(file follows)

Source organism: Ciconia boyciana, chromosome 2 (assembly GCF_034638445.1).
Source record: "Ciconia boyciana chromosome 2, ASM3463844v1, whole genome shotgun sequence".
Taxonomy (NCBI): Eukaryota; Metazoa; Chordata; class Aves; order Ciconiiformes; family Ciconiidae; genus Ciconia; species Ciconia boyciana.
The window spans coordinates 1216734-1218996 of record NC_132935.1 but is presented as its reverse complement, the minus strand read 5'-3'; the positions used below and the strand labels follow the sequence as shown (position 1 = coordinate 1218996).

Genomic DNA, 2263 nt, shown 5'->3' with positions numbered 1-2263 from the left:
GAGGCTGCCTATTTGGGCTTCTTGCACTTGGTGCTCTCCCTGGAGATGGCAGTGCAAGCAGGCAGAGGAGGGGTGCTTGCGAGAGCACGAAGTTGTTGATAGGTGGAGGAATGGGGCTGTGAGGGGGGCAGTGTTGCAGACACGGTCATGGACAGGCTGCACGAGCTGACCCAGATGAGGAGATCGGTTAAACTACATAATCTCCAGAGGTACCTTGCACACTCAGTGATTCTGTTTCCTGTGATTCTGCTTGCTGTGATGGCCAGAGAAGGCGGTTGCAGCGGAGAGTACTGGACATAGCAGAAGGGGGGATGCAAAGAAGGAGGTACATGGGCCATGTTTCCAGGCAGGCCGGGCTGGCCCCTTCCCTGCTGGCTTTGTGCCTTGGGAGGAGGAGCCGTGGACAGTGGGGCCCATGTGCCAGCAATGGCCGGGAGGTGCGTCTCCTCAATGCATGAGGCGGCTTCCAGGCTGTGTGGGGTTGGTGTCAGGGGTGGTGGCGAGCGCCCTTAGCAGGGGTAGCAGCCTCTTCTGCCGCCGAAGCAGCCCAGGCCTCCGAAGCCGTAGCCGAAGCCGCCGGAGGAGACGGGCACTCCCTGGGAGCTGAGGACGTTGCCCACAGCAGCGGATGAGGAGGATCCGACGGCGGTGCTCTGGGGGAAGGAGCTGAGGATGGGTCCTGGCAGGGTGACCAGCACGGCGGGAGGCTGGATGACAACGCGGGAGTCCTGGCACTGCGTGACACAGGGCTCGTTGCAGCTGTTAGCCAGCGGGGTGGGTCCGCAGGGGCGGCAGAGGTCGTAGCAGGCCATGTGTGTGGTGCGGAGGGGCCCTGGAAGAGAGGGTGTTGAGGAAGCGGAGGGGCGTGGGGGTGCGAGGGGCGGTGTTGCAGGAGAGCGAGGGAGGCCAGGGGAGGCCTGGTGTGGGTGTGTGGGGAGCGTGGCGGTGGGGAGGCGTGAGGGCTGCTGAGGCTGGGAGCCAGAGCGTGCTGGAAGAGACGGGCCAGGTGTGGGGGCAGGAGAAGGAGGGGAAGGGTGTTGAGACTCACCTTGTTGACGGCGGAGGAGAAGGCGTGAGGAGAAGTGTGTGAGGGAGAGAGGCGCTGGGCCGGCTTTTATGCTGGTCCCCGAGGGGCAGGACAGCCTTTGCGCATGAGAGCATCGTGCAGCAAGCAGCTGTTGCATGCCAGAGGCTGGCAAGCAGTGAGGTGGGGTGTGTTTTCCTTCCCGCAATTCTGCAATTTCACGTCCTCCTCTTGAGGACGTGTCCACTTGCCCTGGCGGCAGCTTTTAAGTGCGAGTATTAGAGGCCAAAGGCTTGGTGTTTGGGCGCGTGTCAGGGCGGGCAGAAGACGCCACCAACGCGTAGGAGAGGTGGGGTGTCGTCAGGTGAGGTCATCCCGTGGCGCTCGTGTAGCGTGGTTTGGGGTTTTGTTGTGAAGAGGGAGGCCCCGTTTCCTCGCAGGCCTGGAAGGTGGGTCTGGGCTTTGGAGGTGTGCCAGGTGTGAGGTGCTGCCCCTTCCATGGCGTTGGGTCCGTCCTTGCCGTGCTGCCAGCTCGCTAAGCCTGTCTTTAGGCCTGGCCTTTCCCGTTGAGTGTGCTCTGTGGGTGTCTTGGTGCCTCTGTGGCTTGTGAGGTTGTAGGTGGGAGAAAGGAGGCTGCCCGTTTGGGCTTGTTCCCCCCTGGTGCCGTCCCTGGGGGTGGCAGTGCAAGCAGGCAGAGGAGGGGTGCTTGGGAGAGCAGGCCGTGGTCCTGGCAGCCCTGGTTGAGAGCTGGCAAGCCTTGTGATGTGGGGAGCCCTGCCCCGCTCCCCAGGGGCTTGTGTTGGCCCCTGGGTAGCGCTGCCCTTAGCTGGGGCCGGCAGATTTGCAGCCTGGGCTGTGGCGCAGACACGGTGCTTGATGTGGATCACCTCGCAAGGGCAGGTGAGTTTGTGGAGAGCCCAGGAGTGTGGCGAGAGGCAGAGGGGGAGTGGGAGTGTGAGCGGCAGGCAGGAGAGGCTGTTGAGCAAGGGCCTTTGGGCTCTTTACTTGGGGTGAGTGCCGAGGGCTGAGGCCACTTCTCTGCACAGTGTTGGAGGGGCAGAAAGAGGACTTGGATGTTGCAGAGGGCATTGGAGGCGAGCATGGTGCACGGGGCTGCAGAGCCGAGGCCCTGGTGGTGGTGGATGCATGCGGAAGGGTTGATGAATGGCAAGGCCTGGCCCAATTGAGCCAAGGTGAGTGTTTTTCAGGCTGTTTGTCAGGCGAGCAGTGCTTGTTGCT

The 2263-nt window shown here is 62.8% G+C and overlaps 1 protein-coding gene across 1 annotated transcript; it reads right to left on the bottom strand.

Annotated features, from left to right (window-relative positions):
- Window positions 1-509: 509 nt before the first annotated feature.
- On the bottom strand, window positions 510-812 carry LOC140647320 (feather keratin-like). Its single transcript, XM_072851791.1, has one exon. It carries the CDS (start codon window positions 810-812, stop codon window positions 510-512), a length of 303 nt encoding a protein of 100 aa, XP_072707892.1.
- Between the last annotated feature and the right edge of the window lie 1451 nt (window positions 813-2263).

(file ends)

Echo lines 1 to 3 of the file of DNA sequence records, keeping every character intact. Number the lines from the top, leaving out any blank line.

Source organism: Ciconia boyciana, chromosome 2 (assembly GCF_034638445.1).
Source record: "Ciconia boyciana chromosome 2, ASM3463844v1, whole genome shotgun sequence".
Taxonomy (NCBI): Eukaryota; Metazoa; Chordata; class Aves; order Ciconiiformes; family Ciconiidae; genus Ciconia; species Ciconia boyciana.